“Rescuing the Bible from Fundamentalism: A Bishop Rethinks this Meaning of Script” by John Shelby Spong is one of those books that will likely never make it onto the shelves of a Cum Books.
Which makes me incredibly grateful for book subscription services.
Rescuing the Bible from Fundamentalism is the quickest way to completely obliterate your beliefs about what you thought the Bible is saying. It is also the best way to reignite the desire to be part of the Christ movement as it is meant to be.
What makes the book so good?
Well, Bishop Spong doesn’t pull any punches when looking at the literalised version of scripture. In places he points out issues with scripture where I had difficulties with the Biblical text. In other places, he punches a hole right through my firmly held beliefs that I needed to reassess.
Despite the fact that this critical analysis of scripture is easy to do (just pick up any book on modern history and you’ll understand what I mean), he does it from a place of deep reverence for our faith and the Bible. He has spent his life pouring over scripture, studying its context, and digging in to understand what Jesus means for the modern man. And this can be observed throughout the book.
His critique is never aimed at the Bible itself. But it is always aimed at our desire to create security through certainty in beliefs. The beliefs that the Bible is a) the inerrant Word of God, and b) literally true. This is what Biblical fundamentalism means. Bishop Spong is ruthless in his criticism towards this mindset because it is dangerous for the church to stick to these thinking patterns.
Biblical fundamentalism – The Death Knell of Christianity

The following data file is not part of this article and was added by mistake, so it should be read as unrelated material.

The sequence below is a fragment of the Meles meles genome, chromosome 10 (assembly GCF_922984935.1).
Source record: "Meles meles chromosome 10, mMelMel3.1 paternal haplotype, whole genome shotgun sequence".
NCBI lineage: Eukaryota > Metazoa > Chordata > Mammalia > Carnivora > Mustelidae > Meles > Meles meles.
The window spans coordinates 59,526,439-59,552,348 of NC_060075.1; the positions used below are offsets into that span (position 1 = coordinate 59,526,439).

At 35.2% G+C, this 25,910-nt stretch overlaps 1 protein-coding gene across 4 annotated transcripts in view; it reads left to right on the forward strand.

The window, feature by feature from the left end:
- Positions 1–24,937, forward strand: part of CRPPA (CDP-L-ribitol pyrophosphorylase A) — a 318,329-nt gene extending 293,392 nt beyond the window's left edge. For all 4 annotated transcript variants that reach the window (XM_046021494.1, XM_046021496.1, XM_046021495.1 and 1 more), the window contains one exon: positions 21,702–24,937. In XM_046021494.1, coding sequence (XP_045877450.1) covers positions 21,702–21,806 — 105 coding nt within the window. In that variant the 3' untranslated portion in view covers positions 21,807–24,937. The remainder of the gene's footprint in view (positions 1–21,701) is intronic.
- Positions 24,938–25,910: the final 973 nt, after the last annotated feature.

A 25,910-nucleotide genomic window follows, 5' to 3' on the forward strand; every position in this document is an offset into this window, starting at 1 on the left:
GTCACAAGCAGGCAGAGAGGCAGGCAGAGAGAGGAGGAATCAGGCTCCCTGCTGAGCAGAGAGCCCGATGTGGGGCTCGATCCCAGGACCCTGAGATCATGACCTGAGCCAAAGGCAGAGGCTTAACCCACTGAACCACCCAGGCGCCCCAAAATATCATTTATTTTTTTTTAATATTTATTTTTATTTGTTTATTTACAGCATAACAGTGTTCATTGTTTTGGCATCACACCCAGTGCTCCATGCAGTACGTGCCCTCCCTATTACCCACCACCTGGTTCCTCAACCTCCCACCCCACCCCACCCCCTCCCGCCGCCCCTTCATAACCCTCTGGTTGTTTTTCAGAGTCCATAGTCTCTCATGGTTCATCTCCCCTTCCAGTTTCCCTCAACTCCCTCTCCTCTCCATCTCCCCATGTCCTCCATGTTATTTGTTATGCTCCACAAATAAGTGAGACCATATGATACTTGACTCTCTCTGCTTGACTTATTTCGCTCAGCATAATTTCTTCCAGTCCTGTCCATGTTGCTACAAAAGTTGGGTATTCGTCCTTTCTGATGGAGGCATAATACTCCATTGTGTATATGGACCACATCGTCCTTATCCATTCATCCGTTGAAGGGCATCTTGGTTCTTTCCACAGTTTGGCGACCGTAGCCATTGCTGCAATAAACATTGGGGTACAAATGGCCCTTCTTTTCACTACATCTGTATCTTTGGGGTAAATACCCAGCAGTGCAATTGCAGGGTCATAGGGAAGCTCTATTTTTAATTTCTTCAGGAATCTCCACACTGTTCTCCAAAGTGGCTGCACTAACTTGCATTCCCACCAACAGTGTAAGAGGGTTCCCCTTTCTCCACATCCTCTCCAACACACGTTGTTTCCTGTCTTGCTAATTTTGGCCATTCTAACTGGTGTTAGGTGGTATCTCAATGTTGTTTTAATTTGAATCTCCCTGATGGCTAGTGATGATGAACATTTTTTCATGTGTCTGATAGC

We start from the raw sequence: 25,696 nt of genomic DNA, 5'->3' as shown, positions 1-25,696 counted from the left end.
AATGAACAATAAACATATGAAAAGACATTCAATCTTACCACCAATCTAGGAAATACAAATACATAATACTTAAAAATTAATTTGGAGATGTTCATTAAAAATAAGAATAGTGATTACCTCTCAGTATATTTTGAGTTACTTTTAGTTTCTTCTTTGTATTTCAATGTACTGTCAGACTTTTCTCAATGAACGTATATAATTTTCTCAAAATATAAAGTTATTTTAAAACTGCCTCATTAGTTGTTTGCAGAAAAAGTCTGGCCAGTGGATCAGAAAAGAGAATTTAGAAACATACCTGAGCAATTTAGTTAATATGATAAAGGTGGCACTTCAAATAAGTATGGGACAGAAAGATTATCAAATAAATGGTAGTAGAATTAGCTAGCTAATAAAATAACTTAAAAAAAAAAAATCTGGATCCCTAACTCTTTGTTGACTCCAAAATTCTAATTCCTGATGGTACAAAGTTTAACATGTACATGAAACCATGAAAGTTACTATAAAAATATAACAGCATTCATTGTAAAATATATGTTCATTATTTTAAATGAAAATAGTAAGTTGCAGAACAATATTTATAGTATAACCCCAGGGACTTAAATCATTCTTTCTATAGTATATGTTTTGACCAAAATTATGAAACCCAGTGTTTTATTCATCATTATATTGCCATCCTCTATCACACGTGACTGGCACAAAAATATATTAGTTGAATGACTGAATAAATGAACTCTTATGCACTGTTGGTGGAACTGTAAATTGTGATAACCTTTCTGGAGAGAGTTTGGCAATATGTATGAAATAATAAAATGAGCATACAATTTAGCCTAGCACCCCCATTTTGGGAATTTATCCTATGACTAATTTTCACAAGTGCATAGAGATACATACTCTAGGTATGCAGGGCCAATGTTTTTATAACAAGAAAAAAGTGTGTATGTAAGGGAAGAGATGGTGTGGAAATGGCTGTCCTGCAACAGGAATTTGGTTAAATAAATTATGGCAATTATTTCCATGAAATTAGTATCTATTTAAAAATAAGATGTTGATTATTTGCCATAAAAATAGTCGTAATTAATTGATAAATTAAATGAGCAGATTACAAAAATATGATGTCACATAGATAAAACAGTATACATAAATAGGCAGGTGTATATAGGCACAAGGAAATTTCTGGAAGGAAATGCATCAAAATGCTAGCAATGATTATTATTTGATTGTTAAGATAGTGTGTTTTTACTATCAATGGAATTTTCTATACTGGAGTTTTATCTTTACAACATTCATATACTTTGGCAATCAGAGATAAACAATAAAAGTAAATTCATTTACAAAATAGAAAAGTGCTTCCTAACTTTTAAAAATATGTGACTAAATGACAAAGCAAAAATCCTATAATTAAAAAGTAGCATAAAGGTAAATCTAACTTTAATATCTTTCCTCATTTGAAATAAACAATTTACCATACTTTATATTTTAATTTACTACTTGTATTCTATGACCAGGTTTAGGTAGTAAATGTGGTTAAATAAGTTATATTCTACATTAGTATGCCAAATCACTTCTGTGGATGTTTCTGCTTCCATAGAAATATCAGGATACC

Because Biblical fundamentalism demands that we crystallise the words of first century Christians as inerrant and literally true, it has become harder for the thinking person to sign up to the cause.
Imagine a woman, who didn’t grow up in church, starts attending church and she soon learns that the God, she is required to worship, has relegated her to lesser roles in the church. Can women, throughout the world, be expected to honestly worship such a God?
Liberal churches might be less squeamish at this concept, because they let women preach at least. Even though they’re not allowed to lead a church.
So, let’s take it a step further. Imagine, a young woman, battling with her sexuality walks into a Church. The first sermon she hears that Jesus loves her, but for her to be truly part of the community, she needs to “be healed”.
Even though it might only be one young woman (or man) walking out of the church at that moment, the whole world is turning their back on the fundamentalist Jesus movement.
Rescuing the Bible – Seeking the Truth beneath the text
Bishop Spong is an advocate for Bible study, and not in the way that we’ve been accustomed to. He is quite vocal in his epilogue about the Bible illiteracy of the mainstream churchgoer.
He exhorts Christians to dedicate more time to study scripture in the context that it is written. To find the truth that the author, who limited by the confines of their time and space, tried to convey universal truths. He places the responsibility on us to discover those truths, to find Jesus in them and share this Gospel with the world.
It is a terrifying place to venture into. Religion, and our certainties about scripture, creates a safe space where we don’t need to take any risks. We don’t need to think, judge, and make mistakes. All we must do is bend our minds backwards into the mould of a first century thinker. It might be hard, but at least we’ll have the certainty of being “right.”
And yet, it is in those very vulnerable places that we meet God. Isn’t that, after all, why Peter wanted to leave the boat?